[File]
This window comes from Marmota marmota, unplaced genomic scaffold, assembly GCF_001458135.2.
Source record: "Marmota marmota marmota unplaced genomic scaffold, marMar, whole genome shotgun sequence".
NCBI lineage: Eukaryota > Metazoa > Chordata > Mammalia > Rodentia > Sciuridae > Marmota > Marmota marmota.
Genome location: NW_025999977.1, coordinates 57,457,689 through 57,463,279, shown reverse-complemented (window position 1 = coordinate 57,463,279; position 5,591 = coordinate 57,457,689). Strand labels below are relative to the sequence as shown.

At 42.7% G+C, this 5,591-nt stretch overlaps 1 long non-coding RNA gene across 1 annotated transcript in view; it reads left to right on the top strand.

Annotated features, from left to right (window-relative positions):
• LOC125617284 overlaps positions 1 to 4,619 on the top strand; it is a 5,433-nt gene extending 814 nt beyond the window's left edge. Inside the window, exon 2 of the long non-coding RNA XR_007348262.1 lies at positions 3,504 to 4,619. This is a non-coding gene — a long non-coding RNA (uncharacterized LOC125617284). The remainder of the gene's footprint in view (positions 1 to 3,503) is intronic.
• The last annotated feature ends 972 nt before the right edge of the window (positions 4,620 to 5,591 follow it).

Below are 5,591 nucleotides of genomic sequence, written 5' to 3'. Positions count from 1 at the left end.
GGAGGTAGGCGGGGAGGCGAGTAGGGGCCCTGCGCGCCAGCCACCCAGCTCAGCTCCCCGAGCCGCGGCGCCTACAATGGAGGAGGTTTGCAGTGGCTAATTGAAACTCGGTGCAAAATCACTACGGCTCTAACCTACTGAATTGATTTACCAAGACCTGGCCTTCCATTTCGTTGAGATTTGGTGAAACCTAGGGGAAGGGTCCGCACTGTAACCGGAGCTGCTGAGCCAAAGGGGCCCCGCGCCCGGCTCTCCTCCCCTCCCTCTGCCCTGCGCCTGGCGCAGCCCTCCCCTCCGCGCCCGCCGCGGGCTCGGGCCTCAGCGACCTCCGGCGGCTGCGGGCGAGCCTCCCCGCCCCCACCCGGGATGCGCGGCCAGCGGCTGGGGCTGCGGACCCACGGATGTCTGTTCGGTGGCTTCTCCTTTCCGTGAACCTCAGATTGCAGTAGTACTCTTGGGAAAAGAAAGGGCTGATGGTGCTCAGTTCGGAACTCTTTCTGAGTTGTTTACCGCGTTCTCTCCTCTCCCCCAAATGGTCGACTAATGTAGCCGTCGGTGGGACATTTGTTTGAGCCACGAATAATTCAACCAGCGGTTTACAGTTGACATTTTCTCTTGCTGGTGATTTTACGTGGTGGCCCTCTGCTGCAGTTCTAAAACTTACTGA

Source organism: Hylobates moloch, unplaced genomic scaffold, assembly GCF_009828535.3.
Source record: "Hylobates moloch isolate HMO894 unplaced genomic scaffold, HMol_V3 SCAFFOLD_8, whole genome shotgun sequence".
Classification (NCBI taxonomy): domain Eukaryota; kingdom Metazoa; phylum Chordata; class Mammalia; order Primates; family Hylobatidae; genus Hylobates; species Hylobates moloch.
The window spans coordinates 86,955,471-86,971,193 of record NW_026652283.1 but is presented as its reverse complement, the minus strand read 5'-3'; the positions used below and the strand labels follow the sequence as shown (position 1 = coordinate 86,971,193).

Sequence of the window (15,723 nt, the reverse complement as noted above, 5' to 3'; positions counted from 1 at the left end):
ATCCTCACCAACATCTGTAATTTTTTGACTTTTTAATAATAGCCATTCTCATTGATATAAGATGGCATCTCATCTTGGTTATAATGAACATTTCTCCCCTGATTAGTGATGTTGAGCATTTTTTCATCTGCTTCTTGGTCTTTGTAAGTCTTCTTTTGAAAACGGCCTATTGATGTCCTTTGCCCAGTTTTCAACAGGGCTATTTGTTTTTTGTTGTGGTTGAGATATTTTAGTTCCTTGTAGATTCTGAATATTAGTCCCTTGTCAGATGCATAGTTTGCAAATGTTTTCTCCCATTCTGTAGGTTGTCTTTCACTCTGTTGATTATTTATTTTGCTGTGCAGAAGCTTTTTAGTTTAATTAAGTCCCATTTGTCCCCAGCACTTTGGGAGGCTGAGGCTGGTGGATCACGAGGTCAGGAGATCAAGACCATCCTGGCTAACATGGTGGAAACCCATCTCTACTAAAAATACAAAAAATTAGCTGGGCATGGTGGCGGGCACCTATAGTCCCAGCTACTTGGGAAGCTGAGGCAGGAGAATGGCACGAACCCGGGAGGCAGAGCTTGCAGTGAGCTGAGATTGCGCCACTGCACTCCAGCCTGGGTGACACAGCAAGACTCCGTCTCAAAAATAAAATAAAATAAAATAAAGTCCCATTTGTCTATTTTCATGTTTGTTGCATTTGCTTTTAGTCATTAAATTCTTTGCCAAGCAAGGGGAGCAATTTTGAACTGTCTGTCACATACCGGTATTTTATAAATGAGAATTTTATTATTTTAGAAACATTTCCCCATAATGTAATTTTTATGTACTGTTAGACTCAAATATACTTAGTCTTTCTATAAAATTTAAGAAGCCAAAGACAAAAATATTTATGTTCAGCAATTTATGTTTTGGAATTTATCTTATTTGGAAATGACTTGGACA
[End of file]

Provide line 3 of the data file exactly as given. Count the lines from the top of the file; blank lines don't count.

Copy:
NCBI lineage: Eukaryota > Metazoa > Chordata > Mammalia > Rodentia > Sciuridae > Marmota > Marmota marmota.